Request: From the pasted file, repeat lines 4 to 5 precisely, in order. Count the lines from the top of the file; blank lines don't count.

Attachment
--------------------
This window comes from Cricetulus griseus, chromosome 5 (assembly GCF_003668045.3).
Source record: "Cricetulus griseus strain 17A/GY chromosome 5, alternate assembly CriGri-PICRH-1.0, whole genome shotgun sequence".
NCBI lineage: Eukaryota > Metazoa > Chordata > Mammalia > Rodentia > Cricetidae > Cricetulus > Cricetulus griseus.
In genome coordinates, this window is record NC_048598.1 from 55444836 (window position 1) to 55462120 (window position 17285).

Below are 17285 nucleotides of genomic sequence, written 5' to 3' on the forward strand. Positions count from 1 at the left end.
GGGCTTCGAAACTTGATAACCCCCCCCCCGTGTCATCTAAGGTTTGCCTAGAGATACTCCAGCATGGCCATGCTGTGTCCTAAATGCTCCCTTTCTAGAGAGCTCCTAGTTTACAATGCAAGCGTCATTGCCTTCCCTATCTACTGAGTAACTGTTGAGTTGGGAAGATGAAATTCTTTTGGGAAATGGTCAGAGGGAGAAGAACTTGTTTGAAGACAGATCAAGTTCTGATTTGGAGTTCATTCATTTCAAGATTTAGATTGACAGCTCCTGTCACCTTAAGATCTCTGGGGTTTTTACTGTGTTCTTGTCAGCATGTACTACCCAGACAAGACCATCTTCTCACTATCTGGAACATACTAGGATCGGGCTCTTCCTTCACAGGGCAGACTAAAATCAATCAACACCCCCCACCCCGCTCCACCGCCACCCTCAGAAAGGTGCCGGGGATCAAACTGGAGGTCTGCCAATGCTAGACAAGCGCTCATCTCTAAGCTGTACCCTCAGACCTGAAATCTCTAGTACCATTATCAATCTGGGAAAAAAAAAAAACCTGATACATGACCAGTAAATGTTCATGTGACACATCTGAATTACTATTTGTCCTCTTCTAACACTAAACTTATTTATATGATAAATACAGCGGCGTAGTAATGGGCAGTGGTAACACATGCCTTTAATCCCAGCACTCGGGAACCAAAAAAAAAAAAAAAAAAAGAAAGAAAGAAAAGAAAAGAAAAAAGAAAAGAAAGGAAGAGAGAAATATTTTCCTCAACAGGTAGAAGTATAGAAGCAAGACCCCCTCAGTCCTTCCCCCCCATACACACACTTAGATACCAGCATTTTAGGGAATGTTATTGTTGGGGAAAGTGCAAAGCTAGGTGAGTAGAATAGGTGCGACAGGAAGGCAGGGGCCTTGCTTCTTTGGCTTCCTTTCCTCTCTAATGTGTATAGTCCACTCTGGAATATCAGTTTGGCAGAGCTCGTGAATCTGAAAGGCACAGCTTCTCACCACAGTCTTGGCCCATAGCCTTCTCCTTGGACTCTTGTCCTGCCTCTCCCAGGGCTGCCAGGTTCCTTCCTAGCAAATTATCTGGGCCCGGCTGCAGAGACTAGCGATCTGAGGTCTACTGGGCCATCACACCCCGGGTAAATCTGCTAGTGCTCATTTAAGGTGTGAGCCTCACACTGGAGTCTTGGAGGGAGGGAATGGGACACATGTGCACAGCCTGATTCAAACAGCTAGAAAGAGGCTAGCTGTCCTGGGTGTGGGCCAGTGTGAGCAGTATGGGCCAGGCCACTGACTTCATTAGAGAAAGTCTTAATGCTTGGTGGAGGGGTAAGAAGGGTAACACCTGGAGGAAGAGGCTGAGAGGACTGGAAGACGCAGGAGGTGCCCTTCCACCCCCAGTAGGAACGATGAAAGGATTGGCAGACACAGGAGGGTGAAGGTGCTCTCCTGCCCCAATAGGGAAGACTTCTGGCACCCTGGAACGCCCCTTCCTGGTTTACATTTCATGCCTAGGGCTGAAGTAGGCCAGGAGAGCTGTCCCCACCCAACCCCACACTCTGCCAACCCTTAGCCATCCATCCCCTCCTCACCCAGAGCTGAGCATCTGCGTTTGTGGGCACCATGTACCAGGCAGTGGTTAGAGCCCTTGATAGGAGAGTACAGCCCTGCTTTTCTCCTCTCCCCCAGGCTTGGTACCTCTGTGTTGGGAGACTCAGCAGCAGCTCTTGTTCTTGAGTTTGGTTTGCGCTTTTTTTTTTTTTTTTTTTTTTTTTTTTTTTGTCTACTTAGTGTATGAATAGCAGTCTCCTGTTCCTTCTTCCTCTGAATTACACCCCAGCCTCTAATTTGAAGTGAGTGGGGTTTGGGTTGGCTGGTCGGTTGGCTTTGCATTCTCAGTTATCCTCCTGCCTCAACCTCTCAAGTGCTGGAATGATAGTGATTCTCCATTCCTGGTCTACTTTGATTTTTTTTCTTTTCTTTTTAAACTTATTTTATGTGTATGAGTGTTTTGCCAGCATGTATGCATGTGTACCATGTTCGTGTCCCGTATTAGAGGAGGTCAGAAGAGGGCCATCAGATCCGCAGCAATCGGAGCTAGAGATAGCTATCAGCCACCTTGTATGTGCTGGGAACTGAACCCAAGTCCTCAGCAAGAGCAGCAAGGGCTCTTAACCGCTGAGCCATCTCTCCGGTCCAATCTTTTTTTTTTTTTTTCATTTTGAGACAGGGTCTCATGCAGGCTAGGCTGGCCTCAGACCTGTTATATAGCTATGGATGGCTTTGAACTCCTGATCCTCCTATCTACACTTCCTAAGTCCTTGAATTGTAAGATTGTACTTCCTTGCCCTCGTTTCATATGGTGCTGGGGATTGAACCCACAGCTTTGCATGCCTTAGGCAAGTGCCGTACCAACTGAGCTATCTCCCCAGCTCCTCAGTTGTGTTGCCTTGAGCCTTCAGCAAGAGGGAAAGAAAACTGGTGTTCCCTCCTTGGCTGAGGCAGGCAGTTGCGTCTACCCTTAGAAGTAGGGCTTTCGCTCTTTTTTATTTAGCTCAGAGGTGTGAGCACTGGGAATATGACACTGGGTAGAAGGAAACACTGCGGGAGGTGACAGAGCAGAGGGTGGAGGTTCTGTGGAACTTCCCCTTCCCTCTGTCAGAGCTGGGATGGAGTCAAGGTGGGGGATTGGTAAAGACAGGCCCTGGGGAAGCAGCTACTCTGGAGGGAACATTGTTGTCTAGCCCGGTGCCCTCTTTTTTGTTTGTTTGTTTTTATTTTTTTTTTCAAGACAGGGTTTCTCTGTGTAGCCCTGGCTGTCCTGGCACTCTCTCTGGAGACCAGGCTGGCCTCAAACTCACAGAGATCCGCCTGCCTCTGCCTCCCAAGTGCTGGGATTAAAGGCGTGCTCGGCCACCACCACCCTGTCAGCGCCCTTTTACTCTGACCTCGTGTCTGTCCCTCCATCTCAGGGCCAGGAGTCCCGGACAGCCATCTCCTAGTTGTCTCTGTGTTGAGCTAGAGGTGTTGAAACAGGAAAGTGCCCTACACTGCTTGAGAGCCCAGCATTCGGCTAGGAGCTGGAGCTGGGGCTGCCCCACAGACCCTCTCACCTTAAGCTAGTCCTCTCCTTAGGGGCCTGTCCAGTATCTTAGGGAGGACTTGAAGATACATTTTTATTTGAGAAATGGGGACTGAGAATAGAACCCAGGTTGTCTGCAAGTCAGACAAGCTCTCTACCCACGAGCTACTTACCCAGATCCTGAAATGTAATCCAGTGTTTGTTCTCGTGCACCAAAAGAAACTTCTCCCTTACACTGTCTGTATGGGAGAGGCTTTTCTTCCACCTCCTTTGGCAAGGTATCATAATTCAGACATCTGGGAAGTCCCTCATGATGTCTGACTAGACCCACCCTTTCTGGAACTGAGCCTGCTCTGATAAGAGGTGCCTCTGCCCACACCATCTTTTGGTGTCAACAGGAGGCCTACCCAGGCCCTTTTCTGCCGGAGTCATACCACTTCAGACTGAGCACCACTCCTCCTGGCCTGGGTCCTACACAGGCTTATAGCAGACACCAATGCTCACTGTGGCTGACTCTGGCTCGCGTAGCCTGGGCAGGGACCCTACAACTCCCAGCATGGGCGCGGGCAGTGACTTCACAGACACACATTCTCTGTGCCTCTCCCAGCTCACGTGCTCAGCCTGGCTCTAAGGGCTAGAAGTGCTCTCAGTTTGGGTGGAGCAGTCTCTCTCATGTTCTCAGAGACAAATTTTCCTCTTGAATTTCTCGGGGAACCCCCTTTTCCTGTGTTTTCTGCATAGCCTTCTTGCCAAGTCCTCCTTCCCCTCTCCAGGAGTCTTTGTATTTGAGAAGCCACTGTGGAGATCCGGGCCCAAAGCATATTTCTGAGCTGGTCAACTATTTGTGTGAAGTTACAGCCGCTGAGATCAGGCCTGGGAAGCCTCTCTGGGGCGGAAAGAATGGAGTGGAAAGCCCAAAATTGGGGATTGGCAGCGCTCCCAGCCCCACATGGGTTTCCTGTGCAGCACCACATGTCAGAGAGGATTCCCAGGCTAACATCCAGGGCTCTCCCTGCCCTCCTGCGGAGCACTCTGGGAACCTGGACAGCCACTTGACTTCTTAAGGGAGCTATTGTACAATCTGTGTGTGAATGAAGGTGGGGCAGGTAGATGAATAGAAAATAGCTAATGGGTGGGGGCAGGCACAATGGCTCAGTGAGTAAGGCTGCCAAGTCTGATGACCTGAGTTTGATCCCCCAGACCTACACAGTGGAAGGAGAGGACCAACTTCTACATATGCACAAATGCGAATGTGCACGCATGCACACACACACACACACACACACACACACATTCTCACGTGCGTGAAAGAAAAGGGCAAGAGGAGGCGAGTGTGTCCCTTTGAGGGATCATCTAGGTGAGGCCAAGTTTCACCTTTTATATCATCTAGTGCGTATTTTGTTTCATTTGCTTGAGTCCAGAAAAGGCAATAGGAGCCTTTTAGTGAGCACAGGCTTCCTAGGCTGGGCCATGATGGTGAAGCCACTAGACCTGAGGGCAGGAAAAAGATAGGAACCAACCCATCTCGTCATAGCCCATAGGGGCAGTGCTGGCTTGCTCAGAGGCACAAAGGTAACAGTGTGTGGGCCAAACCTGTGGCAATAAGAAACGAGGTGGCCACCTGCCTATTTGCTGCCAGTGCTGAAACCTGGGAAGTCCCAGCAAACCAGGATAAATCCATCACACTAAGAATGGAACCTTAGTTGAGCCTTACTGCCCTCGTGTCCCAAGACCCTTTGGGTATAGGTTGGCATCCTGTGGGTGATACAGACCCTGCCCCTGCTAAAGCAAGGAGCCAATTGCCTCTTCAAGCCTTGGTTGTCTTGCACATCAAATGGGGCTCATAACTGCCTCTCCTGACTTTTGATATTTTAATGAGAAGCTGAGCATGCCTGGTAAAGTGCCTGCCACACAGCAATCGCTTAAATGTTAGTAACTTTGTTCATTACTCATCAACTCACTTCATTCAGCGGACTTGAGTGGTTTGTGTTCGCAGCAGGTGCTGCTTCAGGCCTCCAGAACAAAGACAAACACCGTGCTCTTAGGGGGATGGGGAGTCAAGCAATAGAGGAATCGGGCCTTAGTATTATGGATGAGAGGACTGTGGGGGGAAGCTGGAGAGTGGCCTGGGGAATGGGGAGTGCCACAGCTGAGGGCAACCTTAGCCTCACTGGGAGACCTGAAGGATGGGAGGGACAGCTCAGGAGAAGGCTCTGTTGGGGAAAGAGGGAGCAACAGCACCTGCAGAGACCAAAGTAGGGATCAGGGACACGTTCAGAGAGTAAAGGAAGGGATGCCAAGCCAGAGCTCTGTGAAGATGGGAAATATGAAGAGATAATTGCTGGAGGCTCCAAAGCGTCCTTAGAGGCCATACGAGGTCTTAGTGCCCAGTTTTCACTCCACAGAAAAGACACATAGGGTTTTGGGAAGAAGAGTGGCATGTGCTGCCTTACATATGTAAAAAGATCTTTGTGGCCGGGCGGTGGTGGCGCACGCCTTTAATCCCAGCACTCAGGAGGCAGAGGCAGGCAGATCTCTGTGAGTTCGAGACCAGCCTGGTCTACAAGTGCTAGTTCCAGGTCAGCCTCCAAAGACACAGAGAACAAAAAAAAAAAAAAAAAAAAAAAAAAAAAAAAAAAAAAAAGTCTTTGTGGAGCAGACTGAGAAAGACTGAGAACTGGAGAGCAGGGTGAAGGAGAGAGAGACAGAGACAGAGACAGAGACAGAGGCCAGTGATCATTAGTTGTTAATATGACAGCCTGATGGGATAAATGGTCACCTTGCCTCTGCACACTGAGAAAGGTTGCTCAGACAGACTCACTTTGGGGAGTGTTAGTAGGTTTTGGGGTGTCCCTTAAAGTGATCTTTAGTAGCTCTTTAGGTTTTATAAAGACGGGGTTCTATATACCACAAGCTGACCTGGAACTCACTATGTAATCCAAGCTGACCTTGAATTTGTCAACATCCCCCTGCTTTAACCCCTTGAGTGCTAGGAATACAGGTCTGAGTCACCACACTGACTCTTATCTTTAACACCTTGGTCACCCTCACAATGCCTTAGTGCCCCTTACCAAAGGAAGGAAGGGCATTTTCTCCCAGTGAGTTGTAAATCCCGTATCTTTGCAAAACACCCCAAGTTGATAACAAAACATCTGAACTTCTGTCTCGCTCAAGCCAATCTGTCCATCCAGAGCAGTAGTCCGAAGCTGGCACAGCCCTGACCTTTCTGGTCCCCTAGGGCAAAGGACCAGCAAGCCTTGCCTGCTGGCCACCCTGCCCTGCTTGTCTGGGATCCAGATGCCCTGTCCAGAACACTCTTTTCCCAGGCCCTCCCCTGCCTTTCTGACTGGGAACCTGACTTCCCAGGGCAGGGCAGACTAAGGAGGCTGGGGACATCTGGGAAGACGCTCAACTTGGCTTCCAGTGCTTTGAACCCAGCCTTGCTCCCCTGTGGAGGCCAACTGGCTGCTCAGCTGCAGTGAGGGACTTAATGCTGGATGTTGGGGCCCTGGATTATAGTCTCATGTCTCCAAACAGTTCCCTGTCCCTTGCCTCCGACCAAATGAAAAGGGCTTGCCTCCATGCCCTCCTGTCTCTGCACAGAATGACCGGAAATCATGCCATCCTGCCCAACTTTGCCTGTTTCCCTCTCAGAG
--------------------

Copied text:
In genome coordinates, this window is record NC_048598.1 from 55444836 (window position 1) to 55462120 (window position 17285).

Below are 17285 nucleotides of genomic sequence, written 5' to 3' on the forward strand. Positions count from 1 at the left end.